Here, a solid and definitive episode is devoted to the planet Saturn.
Its common features are introduced, and many details unique to this particular
documentary are presented.
The planet itself as a gas giant is discussed first - and in comparing its mass
and density with Jupiter, Saturn really is a much more lightweight puff-ball.
The many, many layers of thick atmosphere lead to very complex weather patterns,
and the episode goes on to detail the planet's active southern storm alley,
its proper south polar cyclone, and the bizarre hexagonal feature on its north pole
that has been observed for twenty years so far.
The episode then celebrates Saturn's rings, including their composition and other
properties. Many unanswered questions and unproven theories about the ring's creation
lead to the question of how recently they formed, and how permanent they are.
Will Saturn eventually lose its rings, and if so, how and when? This episode
indulges in fascinating educated speculations.
Neil deGrasse Tyson:
"What's interesting now that we're going to these planets
is that we're learning that, in some ways,
the moons are where the action is."
Arguably the episode is even more interesting when the focus shifts to Saturn's moons.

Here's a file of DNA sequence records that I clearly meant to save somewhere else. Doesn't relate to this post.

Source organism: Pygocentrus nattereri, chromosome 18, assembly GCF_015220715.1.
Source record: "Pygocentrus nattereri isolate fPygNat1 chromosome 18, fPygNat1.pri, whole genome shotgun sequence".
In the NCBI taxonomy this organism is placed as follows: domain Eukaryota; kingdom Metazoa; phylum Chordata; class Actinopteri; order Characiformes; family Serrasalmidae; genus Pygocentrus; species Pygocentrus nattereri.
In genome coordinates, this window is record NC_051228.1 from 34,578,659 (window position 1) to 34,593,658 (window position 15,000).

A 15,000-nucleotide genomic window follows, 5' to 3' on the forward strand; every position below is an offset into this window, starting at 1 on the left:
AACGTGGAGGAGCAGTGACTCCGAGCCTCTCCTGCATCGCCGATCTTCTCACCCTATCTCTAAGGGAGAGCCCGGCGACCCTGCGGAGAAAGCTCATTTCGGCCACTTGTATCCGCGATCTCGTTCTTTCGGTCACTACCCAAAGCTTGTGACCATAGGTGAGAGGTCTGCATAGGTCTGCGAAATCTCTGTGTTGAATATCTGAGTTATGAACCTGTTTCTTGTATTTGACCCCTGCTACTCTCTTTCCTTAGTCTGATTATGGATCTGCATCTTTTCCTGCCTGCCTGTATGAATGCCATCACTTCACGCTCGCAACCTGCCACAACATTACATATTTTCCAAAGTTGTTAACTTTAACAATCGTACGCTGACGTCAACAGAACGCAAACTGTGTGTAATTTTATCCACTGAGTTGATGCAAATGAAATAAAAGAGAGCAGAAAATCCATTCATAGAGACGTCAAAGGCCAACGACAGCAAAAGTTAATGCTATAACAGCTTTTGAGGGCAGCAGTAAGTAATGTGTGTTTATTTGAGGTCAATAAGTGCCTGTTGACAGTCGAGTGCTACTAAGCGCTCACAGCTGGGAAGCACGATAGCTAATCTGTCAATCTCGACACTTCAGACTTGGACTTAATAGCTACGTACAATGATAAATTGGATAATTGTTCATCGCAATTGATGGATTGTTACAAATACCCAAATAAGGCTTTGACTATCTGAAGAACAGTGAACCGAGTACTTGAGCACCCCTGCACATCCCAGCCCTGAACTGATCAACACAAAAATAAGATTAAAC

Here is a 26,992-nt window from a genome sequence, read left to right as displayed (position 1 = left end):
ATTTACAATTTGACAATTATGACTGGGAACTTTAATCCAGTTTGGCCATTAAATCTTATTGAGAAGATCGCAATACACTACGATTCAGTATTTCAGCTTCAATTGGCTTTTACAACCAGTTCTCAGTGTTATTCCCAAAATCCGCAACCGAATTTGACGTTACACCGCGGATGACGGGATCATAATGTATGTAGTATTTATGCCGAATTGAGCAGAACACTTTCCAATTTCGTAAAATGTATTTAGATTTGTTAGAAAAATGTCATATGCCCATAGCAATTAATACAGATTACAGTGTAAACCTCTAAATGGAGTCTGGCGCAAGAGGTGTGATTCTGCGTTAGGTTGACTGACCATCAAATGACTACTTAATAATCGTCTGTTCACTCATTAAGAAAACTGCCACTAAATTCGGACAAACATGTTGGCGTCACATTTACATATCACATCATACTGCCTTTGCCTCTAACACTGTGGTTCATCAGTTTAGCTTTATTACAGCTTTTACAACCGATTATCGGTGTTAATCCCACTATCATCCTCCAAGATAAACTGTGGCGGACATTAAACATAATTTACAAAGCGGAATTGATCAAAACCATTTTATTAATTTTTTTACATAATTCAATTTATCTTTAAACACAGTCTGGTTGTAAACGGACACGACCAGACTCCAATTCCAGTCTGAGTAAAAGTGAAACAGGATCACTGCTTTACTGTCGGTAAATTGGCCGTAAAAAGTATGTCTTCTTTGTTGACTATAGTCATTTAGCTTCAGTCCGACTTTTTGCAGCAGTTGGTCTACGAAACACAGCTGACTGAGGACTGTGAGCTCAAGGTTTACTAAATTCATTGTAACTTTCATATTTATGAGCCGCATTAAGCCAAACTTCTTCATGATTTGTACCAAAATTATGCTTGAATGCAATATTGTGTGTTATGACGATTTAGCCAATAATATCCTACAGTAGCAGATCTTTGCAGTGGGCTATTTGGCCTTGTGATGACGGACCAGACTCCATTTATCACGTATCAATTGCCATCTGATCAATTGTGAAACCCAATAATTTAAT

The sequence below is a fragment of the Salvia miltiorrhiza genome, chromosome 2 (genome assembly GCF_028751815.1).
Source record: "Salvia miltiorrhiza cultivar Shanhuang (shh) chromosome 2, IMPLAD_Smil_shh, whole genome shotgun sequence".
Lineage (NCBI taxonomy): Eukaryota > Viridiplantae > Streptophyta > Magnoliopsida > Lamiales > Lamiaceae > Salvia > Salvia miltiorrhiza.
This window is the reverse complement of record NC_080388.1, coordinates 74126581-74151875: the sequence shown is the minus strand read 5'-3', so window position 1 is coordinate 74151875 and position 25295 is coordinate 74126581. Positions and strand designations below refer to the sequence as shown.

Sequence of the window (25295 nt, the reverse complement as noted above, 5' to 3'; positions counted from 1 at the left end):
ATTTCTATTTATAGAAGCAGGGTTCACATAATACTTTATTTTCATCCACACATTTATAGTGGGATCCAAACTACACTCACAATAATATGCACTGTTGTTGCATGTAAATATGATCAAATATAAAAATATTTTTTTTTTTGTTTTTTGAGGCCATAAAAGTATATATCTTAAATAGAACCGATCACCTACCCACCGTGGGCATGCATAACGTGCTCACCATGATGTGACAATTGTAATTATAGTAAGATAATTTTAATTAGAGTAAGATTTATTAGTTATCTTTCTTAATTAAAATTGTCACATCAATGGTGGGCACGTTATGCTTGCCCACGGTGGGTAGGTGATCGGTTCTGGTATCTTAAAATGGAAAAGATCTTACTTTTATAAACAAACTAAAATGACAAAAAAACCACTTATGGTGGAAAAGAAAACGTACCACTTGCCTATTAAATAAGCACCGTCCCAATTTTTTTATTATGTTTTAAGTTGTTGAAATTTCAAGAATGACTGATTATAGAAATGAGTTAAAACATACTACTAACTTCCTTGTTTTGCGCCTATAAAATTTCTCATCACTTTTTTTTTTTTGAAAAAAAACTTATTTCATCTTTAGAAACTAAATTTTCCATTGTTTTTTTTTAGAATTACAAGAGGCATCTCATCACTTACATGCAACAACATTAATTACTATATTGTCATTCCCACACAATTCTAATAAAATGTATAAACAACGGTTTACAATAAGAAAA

The largest moon Titan is up first, and the episode does a solid job of covering
the basics about its hydrocarbon-rich atmosphere and composition. Discoveries made
by Cassini's Huygens probe as it descended to the surface of Titan on January 14, 2005,
are presented excellently here.... "Would it find a liquid or solid surface?" scientists
wondered. The answer - something with a consistency like pudding!
Up next is the series' favourite moon of all time: Enceladus, and we get the
definitive telling of how its ice geysers were first discovered. Excellent.
The last half-segment is an excellent bit that possibly should have come near
the beginning of the episode - a celebration of the Cassini mission to send an
automated probe to Saturn in 2005, which has steadily provided us with a wealth of
new data about the planet and its rings and moons ever since. Members of the
Cassini team such as Carolyn Porco and Andrew Ingersoll have extensive interviews
in this episode, giving us as first-hand a window into this information as we are
likely to get, elevating this episode above many other future ones on this subject.
This episode is definitely a highlight of the first season, and a great episode
for "The Universe" as a whole.
- The Gas Giant
- The Mysterious Rings
- Exploring Titan
- Geysers on Enceladus
- Search for Life
For further fun:
The exploitation of Titan's hydro-carbon riches for fuel
can be seen in the moon's depiction in the fictional TV serial
"The Invisible Enemy".